Of course, divisions have also been strengthened due to the sharply differing opinions Bush’s Iraq policy has fostered. But the divisions were there anyway – they are simply now more obvious, and so easier to identify and tackle. Moves are already being made to heal the rifts of Iraq, even while the fighting continues. While the EU member states have recognised their foreign policy divisions, they have likewise been striving to find areas on which they agree in an effort to maintain some semblance of European unity in the run-up to the ratification of the new constitution.
Foreign policy has – to date – not been an official part of the EU project; the divisions over Iraq do not matter for the EU’s success. And even while there were splits over Iraq, Europe was united behind the EU’s condemnation of US steel tarrifs. On trade, consensus remained – and trade is at the heart of the EU, after all.
So, if President Kerry were suddenly to come along and remove the polarising catalyst for this remarkable boom in Europe-wide political discussion and co-operation, might this not be a bad thing for the EU? Could it be that having Bush in the Oval Office, implicity or explicitly slagging off various European countries, will help the EU band together?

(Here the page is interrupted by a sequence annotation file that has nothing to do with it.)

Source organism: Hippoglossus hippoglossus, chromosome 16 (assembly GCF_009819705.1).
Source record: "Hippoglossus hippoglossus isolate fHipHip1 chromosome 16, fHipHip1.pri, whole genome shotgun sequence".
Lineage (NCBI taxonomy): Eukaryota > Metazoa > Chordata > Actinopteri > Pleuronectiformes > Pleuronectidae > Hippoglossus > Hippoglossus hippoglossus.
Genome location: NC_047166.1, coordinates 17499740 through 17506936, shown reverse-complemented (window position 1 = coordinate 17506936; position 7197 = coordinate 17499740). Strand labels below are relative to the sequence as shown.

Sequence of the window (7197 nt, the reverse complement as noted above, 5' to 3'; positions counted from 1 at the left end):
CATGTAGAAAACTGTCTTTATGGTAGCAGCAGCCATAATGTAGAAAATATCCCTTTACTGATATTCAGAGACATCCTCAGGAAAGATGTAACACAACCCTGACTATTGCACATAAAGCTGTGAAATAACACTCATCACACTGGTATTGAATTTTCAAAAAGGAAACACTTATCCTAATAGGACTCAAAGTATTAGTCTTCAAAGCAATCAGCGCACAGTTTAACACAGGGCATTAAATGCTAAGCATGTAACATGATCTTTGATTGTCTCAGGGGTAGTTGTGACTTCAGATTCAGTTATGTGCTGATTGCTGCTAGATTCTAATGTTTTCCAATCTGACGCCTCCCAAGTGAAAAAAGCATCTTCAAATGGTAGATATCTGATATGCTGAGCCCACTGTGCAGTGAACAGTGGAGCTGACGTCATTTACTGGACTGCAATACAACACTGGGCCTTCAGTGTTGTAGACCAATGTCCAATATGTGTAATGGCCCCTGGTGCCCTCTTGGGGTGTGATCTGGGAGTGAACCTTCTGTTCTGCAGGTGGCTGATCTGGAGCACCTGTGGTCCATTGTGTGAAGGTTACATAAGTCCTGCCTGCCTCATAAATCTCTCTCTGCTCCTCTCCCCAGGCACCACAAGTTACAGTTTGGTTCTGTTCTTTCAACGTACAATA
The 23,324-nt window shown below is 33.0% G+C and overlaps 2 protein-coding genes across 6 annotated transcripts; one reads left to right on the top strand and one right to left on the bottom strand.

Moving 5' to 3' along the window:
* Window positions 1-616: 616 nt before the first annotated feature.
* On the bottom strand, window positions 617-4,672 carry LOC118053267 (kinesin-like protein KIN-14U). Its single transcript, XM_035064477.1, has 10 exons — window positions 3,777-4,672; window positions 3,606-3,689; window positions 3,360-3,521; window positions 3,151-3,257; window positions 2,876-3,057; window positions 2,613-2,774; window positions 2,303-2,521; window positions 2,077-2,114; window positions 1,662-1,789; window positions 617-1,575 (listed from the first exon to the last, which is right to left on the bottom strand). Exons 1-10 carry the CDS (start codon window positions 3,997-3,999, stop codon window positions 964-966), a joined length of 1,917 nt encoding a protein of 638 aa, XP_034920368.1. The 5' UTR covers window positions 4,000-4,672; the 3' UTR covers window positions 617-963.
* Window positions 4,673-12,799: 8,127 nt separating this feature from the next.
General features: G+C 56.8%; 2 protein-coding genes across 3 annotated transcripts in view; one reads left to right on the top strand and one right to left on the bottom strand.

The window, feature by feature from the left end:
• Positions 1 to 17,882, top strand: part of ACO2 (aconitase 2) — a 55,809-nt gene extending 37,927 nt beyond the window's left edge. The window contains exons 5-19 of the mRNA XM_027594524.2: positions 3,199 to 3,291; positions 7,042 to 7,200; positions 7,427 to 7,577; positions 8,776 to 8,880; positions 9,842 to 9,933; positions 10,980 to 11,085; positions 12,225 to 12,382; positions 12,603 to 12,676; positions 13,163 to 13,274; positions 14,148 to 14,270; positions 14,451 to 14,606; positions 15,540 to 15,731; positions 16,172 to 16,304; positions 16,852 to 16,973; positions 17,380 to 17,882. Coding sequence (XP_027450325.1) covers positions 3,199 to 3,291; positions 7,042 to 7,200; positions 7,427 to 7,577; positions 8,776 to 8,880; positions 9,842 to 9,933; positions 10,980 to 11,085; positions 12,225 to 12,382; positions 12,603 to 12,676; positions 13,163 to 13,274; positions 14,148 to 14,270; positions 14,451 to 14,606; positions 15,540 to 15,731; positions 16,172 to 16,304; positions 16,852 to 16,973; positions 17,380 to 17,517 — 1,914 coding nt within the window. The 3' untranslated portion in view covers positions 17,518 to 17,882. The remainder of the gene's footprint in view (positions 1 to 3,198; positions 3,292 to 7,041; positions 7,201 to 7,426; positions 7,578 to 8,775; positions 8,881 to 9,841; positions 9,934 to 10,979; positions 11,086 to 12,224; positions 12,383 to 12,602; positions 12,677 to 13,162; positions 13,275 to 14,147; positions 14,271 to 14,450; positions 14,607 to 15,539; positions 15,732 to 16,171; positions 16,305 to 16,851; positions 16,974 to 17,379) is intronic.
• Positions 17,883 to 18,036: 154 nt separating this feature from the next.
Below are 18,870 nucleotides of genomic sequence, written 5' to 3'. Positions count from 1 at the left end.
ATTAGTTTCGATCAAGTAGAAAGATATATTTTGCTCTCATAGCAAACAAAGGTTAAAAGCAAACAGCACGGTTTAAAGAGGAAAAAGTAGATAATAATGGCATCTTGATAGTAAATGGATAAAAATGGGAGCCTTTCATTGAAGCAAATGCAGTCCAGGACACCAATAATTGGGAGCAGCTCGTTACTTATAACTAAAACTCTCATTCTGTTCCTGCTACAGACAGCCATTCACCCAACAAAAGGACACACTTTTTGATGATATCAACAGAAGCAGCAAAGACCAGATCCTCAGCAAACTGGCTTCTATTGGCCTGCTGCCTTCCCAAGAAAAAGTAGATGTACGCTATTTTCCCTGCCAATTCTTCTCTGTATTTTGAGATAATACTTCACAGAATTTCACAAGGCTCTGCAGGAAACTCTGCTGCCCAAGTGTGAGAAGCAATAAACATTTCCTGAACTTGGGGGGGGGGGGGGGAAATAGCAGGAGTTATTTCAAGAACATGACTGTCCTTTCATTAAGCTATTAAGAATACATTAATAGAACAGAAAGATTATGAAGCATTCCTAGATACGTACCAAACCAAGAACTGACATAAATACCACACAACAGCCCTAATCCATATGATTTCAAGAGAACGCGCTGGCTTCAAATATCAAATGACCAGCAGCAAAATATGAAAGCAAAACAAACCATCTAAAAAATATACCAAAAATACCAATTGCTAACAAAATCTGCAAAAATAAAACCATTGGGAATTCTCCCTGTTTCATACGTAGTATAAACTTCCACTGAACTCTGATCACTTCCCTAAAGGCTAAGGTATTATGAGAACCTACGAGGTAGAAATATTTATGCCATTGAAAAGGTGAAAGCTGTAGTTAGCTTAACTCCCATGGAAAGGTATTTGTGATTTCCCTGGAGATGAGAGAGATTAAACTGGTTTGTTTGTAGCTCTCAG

No one likes a bully; eventually the weaker kids will band together and take a stand. Is this the way Europe is going? Is Bush inadvertently helping the EU become stronger and more unified? Or is his work here already done? Is it time for Kerry to come in and help heal the rifts?
This line of argument naturally has many flaws (not least that any potential benefits to European unity of four more years of Bush would almost certainly be far, far outweighed by the downsides – and that I’ve just rattled this off in 20 minutes during my lunch break), and I reckon almost every European government would rather see Kerry sworn in in January, but there could be something in it. Is a friend really what the EU needs right now?